Take note of the small frontal area and asymmetrical shape.
The front baffle is only 4.5" wide. It is one of the most transparent speakers that I have heard. They can really reproduce a three dimensional sound field that is mind blowing. And a lot of it has to do with having little to no baffle.
I will conclude with an interesting story that illustrates this point. Years ago I was assisting one of my clients as they exhibited at the Axpona show in Atlanta, GA. The speakers were a tall thin tower as seen in the attached picture.
One of the reasons that I was there was to properly set up the room. It is an area that I specialize in. I basically take all the tools necessary to make the room as transparent as possible. And it is one of the reasons our rooms have stood out in ever show and usually win numerous show awards and favorite room mentions. We wall off the entire front wall with a heavy fleece curtain material and also bring it down the side walls. The rear wall or rear corners get curtained off as well. Behind the curtains are usually 12" thick foam wedges to soak up any bass boominess out of the room. A large diffuser is placed between the speakers as well as areas near the corners of the room. Shorter diffusers are used to the outside of each speaker and about even with the back baffle of the speaker to a few feet back. Diffusers are also added at the first reflection points and in the back of the room.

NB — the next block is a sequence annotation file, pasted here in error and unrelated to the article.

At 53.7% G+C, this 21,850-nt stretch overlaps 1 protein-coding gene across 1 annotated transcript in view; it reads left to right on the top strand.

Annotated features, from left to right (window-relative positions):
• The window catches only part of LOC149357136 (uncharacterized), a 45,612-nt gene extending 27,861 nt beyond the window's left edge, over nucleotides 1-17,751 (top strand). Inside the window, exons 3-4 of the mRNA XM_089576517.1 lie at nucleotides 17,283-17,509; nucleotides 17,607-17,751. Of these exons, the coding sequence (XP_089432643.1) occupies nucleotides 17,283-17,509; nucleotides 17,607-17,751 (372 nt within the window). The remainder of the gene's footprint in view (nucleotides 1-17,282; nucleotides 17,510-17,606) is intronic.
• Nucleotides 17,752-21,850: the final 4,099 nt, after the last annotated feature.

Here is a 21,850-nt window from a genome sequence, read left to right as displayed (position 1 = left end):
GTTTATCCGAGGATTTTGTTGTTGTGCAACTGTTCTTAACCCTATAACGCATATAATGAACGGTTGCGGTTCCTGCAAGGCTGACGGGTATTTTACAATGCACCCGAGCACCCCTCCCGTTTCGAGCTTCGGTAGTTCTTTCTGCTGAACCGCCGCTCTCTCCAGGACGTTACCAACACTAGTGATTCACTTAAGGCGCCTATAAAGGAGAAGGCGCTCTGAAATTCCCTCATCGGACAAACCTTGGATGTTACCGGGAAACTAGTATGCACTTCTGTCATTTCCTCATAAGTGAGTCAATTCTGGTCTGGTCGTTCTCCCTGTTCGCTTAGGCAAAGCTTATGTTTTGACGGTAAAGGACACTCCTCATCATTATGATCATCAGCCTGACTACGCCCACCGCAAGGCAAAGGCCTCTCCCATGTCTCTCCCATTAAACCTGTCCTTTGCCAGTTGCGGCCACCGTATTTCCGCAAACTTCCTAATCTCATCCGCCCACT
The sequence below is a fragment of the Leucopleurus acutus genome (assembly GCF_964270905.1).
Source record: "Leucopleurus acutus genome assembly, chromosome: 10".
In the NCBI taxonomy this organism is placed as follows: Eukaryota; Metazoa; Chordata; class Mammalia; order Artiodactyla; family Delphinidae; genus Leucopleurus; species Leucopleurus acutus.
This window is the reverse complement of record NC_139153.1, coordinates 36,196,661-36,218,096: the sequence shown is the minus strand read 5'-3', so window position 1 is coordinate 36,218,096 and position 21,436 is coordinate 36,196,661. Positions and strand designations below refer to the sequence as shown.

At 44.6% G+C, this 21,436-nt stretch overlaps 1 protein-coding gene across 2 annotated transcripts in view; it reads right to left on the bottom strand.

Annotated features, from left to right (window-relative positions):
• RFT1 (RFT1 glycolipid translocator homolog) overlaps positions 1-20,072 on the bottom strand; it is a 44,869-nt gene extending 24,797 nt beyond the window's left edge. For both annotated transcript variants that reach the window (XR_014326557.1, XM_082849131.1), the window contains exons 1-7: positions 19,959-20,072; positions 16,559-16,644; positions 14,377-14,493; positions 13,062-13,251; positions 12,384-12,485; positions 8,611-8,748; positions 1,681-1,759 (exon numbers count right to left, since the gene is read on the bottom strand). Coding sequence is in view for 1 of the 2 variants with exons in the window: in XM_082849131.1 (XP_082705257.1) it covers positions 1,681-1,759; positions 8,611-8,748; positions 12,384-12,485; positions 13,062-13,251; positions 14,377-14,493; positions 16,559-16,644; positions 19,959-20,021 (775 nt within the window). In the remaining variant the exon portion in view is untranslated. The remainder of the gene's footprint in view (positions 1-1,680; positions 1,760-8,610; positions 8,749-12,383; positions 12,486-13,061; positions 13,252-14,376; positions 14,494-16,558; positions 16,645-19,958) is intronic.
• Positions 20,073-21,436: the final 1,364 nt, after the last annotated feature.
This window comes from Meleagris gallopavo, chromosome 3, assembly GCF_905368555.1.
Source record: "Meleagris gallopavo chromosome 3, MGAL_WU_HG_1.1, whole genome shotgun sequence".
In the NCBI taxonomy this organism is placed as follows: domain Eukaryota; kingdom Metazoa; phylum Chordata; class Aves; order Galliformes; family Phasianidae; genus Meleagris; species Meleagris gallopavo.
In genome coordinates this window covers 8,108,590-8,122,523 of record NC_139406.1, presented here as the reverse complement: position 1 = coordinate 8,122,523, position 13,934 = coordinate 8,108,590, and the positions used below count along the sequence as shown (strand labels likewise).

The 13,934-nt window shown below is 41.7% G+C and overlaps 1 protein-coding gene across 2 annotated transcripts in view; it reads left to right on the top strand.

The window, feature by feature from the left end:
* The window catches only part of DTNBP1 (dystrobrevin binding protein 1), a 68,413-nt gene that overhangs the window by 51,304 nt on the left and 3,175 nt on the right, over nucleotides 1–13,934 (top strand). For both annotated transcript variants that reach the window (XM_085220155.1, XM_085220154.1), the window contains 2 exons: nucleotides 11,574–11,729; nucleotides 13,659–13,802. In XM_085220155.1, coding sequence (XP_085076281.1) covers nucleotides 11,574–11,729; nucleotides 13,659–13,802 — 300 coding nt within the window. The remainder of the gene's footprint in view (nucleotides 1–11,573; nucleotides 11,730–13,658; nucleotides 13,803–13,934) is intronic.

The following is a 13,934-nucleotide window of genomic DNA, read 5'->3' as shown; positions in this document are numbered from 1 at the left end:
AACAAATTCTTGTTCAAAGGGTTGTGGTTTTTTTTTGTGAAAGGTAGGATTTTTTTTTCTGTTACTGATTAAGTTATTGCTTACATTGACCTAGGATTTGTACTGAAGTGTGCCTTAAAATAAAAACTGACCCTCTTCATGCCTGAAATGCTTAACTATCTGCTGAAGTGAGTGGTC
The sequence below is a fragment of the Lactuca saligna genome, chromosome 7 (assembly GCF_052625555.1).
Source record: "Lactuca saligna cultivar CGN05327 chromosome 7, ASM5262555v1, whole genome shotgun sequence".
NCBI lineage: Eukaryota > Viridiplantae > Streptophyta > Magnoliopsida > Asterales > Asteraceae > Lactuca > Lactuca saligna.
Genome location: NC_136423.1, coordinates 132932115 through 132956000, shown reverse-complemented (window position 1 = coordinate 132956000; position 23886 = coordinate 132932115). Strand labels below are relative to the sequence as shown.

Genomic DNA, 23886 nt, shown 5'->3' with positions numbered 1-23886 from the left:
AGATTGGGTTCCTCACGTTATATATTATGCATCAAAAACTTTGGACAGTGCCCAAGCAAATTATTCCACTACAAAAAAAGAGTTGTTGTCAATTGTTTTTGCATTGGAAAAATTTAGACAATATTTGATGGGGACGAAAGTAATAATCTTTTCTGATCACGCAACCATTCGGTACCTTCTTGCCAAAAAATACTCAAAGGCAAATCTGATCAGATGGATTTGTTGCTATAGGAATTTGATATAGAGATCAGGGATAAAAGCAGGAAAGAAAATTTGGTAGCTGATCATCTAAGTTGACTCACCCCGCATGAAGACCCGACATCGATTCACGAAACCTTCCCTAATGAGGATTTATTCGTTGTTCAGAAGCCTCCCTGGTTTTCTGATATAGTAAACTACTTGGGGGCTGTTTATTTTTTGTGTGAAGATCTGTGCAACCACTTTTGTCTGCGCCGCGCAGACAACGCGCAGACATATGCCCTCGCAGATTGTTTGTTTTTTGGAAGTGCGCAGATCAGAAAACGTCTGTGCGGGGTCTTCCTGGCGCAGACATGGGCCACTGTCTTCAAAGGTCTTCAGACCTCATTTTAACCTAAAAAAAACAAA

And we usually use our servo controlled subs to handle the lower octave or so. That gives us complete control over the bottom end. In some exhibits we use open baffle servo subs up front and sealed servo subs in the rear corners of the room to balance out room loading. I guess you can say that it is part art and part science.
Okay, now that you know the set up on with the story.